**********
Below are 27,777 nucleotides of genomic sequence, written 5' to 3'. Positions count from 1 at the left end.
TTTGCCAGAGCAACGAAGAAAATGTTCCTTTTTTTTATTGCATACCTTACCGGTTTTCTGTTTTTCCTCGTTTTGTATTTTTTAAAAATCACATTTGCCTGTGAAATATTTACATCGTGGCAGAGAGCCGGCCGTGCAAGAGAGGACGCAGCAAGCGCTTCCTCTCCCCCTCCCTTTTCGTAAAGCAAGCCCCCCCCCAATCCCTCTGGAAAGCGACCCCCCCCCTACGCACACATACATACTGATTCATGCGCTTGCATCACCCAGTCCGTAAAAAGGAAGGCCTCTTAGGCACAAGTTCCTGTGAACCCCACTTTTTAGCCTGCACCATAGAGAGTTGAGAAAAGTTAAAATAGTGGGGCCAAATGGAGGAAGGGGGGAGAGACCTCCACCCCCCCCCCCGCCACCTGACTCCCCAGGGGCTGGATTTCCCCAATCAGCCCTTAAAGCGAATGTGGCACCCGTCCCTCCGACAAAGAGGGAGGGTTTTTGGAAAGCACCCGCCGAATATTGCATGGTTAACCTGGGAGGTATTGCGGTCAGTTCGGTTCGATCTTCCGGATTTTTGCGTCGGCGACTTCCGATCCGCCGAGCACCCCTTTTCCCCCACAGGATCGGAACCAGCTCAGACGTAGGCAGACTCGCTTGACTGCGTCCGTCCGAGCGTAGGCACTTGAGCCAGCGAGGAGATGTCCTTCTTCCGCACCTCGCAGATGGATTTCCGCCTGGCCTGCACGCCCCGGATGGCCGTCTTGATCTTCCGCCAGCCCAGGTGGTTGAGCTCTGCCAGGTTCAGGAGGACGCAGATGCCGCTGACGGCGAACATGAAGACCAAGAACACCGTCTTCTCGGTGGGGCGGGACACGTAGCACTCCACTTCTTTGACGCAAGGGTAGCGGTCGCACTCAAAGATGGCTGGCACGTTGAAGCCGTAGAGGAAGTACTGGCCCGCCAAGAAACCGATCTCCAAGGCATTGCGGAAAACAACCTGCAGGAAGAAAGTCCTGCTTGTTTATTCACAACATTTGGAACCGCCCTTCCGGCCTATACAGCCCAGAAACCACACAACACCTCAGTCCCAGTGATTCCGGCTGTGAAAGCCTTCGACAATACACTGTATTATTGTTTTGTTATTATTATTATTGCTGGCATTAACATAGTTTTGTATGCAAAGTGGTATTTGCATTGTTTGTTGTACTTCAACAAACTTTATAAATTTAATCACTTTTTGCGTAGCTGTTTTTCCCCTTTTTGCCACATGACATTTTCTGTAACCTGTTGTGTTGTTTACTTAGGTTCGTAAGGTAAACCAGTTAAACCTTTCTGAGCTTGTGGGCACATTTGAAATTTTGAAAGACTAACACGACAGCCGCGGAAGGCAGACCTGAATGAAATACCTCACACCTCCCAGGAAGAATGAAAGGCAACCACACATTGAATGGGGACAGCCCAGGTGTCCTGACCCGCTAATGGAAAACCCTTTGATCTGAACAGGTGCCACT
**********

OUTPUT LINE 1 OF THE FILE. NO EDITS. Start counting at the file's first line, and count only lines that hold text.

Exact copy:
Below are 27,777 nucleotides of genomic sequence, written 5' to 3'. Positions count from 1 at the left end.